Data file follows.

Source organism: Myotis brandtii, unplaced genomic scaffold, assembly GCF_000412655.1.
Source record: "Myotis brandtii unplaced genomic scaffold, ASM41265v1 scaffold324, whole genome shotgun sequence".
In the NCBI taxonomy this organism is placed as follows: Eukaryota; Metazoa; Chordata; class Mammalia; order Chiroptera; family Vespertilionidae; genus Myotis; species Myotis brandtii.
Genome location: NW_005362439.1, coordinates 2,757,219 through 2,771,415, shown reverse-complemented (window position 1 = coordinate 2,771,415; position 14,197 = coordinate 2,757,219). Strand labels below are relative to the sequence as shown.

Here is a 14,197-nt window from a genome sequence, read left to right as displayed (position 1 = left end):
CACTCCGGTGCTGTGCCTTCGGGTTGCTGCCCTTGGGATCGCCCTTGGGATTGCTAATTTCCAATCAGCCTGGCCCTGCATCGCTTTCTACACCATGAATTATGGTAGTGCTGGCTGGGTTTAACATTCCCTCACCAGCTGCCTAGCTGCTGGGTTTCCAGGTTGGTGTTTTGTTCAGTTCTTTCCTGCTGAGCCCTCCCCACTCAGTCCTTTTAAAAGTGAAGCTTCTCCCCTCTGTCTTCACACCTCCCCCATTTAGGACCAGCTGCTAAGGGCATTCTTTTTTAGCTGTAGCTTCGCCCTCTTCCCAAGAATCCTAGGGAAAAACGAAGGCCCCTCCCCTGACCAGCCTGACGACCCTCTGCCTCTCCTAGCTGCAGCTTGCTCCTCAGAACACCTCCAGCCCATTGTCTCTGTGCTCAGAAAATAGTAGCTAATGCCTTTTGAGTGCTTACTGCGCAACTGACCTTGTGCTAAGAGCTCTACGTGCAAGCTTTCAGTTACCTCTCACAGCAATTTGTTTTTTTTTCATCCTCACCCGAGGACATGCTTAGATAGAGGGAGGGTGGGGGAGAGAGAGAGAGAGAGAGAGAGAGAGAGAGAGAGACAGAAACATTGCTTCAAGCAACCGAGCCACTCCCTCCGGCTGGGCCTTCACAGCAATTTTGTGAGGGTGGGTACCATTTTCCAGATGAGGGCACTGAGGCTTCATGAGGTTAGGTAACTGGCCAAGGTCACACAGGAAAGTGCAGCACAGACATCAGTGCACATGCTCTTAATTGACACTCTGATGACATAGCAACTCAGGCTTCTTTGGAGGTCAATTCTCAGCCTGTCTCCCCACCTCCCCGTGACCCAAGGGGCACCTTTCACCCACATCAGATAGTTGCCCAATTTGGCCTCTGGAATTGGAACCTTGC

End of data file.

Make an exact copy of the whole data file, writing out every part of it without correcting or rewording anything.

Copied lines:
Source organism: Myotis brandtii, unplaced genomic scaffold, assembly GCF_000412655.1.
Source record: "Myotis brandtii unplaced genomic scaffold, ASM41265v1 scaffold324, whole genome shotgun sequence".
In the NCBI taxonomy this organism is placed as follows: Eukaryota; Metazoa; Chordata; class Mammalia; order Chiroptera; family Vespertilionidae; genus Myotis; species Myotis brandtii.
Genome location: NW_005362439.1, coordinates 2,757,219 through 2,771,415, shown reverse-complemented (window position 1 = coordinate 2,771,415; position 14,197 = coordinate 2,757,219). Strand labels below are relative to the sequence as shown.

Here is a 14,197-nt window from a genome sequence, read left to right as displayed (position 1 = left end):
CACTCCGGTGCTGTGCCTTCGGGTTGCTGCCCTTGGGATCGCCCTTGGGATTGCTAATTTCCAATCAGCCTGGCCCTGCATCGCTTTCTACACCATGAATTATGGTAGTGCTGGCTGGGTTTAACATTCCCTCACCAGCTGCCTAGCTGCTGGGTTTCCAGGTTGGTGTTTTGTTCAGTTCTTTCCTGCTGAGCCCTCCCCACTCAGTCCTTTTAAAAGTGAAGCTTCTCCCCTCTGTCTTCACACCTCCCCCATTTAGGACCAGCTGCTAAGGGCATTCTTTTTTAGCTGTAGCTTCGCCCTCTTCCCAAGAATCCTAGGGAAAAACGAAGGCCCCTCCCCTGACCAGCCTGACGACCCTCTGCCTCTCCTAGCTGCAGCTTGCTCCTCAGAACACCTCCAGCCCATTGTCTCTGTGCTCAGAAAATAGTAGCTAATGCCTTTTGAGTGCTTACTGCGCAACTGACCTTGTGCTAAGAGCTCTACGTGCAAGCTTTCAGTTACCTCTCACAGCAATTTGTTTTTTTTTCATCCTCACCCGAGGACATGCTTAGATAGAGGGAGGGTGGGGGAGAGAGAGAGAGAGAGAGAGAGAGAGAGAGAGAGACAGAAACATTGCTTCAAGCAACCGAGCCACTCCCTCCGGCTGGGCCTTCACAGCAATTTTGTGAGGGTGGGTACCATTTTCCAGATGAGGGCACTGAGGCTTCATGAGGTTAGGTAACTGGCCAAGGTCACACAGGAAAGTGCAGCACAGACATCAGTGCACATGCTCTTAATTGACACTCTGATGACATAGCAACTCAGGCTTCTTTGGAGGTCAATTCTCAGCCTGTCTCCCCACCTCCCCGTGACCCAAGGGGCACCTTTCACCCACATCAGATAGTTGCCCAATTTGGCCTCTGGAATTGGAACCTTGC